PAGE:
Smart people use behavior-based data. They make decisions based on what people actually do.
From a web perspective, the 2008 Barack Obama campaign was all about analysis and testing. One thing they learned very quickly was that the things the internal web team thought were going to be really successful weren’t successful at all. For example, the dramatic videos they made didn’t work at all. In fact, on the homepage, videos almost always underperformed images.
The campaign rigorously tested donation-related words such as Donate Now, Please Donate, Why Donate, Donate and Get A Gift, Contribute. They found that “Why Donate” was by far the poorest performing phrase. “Donate And Get A Gift” worked best for those who had not yet signed up for the campaign. “Please Donate” worked best for those who had already signed up. “Contribute” worked best for those who had signed up and already made at least one financial donation.
If the 2008 campaign was rigorous, the 2012 campaign was scientific. As one official told TIME magazine, the era of “guys sitting in a back room smoking cigars, saying ‘We always buy 60 Minutes’ is over.” As TIME summarized, “In politics, the era of big data has arrived.”
If the worst way to try to win a political campaign is to have five smart people in a room smoking cigars and pontificating, then the worst way to manage an online presence is to have five smart people in a room drinking lattes and opinionating.
“We are going to measure every single thing in this campaign,” campaign manager Jim Messina said after taking the job. According to TIME, “He hired an analytics department five times as large as that of the 2008 operation, with an official “chief scientist” for the Chicago headquarters named Rayid Ghani, who in a previous life crunched huge data sets to, among other things, maximize the efficiency of supermarket sales promotions.”
There are many who oppose this new measurement-driven approach. They talk about creativity and gut instinct and magical things like that. Data in the wrong hands is garbage. We need creativity when it comes to interpreting the data. In the age of Big Data, processing power will be cheap and plentiful. The scarce resource will be the people who can effectively interpret and act on the data.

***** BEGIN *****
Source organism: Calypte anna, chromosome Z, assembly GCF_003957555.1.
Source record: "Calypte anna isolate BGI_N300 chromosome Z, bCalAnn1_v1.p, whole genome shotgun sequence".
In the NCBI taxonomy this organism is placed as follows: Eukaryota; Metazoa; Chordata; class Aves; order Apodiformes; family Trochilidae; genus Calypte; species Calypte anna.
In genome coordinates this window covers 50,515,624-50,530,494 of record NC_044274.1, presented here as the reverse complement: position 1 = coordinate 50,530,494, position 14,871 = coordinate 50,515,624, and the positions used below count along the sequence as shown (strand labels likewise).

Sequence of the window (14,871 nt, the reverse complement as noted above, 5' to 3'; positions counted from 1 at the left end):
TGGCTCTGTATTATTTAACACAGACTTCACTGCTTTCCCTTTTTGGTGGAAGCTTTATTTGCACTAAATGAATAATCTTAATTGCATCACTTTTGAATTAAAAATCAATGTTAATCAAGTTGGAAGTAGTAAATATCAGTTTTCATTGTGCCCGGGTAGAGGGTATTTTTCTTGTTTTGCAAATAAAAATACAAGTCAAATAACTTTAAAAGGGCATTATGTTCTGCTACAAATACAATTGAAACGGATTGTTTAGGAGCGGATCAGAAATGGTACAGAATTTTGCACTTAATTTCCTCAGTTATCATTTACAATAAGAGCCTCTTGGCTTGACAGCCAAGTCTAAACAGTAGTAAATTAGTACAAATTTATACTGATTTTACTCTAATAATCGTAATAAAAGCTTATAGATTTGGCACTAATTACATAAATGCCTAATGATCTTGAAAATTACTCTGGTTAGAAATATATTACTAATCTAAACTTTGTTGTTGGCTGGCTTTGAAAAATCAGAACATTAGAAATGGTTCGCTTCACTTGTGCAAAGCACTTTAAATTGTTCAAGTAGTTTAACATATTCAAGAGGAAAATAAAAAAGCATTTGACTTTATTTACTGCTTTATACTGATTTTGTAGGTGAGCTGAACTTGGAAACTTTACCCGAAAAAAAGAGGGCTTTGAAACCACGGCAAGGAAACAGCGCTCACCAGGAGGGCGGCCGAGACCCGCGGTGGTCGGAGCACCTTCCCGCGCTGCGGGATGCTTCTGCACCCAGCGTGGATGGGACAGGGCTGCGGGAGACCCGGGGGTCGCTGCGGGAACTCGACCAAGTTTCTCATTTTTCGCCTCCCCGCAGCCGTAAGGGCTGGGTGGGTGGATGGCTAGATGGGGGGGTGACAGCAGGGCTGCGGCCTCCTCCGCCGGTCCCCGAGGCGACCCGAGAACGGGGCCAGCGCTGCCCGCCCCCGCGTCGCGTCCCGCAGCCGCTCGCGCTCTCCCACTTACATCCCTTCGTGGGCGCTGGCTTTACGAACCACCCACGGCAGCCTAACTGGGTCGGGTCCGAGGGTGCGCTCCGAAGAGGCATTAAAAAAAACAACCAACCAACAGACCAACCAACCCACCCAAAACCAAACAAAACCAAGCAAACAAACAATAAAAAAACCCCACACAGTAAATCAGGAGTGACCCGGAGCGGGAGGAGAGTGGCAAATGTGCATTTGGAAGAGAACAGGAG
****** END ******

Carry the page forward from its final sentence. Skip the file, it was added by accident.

One thing I hear again and again is that senior management doesn’t get the Internet. They have the wrong expectations and don’t properly resource it. It is our job as web professionals to change how senior management thinks. The Internet is an absolute goldmine but we are selling it as a coalmine. In many situations we are just not communicating properly with our stakeholders.
We need to stop talking shop. Because outside our comfortable professional worlds nobody really cares about our tools, methods, usability, design or content. Managers care about and understand numbers. Can something we do move the needle? Yes it can! But we have to prove it. And we prove it in the domain of human behavior. How does what you do affect customer behavior? Show it. Prove it. The potential rewards are very, very substantial.
About the Author
Gerry McGovern, a content management author and consultant, has spoken, written and consulted extensively on writing for the web and web content management issues since 1994. His latest book is titled The Stranger's Long Neck: How to Deliver What Your Customers Really Want Online.
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